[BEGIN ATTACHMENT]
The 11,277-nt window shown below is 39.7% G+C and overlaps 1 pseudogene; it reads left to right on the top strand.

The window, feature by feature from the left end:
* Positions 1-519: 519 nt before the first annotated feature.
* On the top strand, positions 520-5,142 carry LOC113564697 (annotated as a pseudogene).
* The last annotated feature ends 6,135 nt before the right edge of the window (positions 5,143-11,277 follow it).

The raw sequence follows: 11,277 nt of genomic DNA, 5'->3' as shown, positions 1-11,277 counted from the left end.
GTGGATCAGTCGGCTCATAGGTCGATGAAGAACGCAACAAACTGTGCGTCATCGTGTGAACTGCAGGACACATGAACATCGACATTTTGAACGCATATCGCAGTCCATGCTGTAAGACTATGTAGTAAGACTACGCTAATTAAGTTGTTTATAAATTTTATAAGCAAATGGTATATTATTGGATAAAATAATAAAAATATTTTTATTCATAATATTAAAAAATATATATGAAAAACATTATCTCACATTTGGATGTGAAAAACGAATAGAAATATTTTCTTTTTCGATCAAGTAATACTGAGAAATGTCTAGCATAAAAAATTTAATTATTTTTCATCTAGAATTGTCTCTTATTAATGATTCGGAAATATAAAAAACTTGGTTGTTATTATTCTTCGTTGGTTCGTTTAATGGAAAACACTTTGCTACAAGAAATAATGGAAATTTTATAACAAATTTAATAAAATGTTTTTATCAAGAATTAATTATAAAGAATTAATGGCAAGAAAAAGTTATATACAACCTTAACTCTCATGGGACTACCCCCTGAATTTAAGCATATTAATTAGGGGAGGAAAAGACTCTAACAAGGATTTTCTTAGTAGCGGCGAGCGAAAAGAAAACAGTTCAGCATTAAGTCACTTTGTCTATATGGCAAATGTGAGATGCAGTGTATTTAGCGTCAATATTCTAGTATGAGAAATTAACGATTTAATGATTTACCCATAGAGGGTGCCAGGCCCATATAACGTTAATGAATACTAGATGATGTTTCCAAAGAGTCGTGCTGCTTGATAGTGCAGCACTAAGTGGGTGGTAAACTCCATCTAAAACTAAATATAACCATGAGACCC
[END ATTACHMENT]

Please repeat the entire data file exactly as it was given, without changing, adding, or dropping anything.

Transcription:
The 11,277-nt window shown below is 39.7% G+C and overlaps 1 pseudogene; it reads left to right on the top strand.

The window, feature by feature from the left end:
* Positions 1-519: 519 nt before the first annotated feature.
* On the top strand, positions 520-5,142 carry LOC113564697 (annotated as a pseudogene).
* The last annotated feature ends 6,135 nt before the right edge of the window (positions 5,143-11,277 follow it).

The raw sequence follows: 11,277 nt of genomic DNA, 5'->3' as shown, positions 1-11,277 counted from the left end.
GTGGATCAGTCGGCTCATAGGTCGATGAAGAACGCAACAAACTGTGCGTCATCGTGTGAACTGCAGGACACATGAACATCGACATTTTGAACGCATATCGCAGTCCATGCTGTAAGACTATGTAGTAAGACTACGCTAATTAAGTTGTTTATAAATTTTATAAGCAAATGGTATATTATTGGATAAAATAATAAAAATATTTTTATTCATAATATTAAAAAATATATATGAAAAACATTATCTCACATTTGGATGTGAAAAACGAATAGAAATATTTTCTTTTTCGATCAAGTAATACTGAGAAATGTCTAGCATAAAAAATTTAATTATTTTTCATCTAGAATTGTCTCTTATTAATGATTCGGAAATATAAAAAACTTGGTTGTTATTATTCTTCGTTGGTTCGTTTAATGGAAAACACTTTGCTACAAGAAATAATGGAAATTTTATAACAAATTTAATAAAATGTTTTTATCAAGAATTAATTATAAAGAATTAATGGCAAGAAAAAGTTATATACAACCTTAACTCTCATGGGACTACCCCCTGAATTTAAGCATATTAATTAGGGGAGGAAAAGACTCTAACAAGGATTTTCTTAGTAGCGGCGAGCGAAAAGAAAACAGTTCAGCATTAAGTCACTTTGTCTATATGGCAAATGTGAGATGCAGTGTATTTAGCGTCAATATTCTAGTATGAGAAATTAACGATTTAATGATTTACCCATAGAGGGTGCCAGGCCCATATAACGTTAATGAATACTAGATGATGTTTCCAAAGAGTCGTGCTGCTTGATAGTGCAGCACTAAGTGGGTGGTAAACTCCATCTAAAACTAAATATAACCATGAGACCC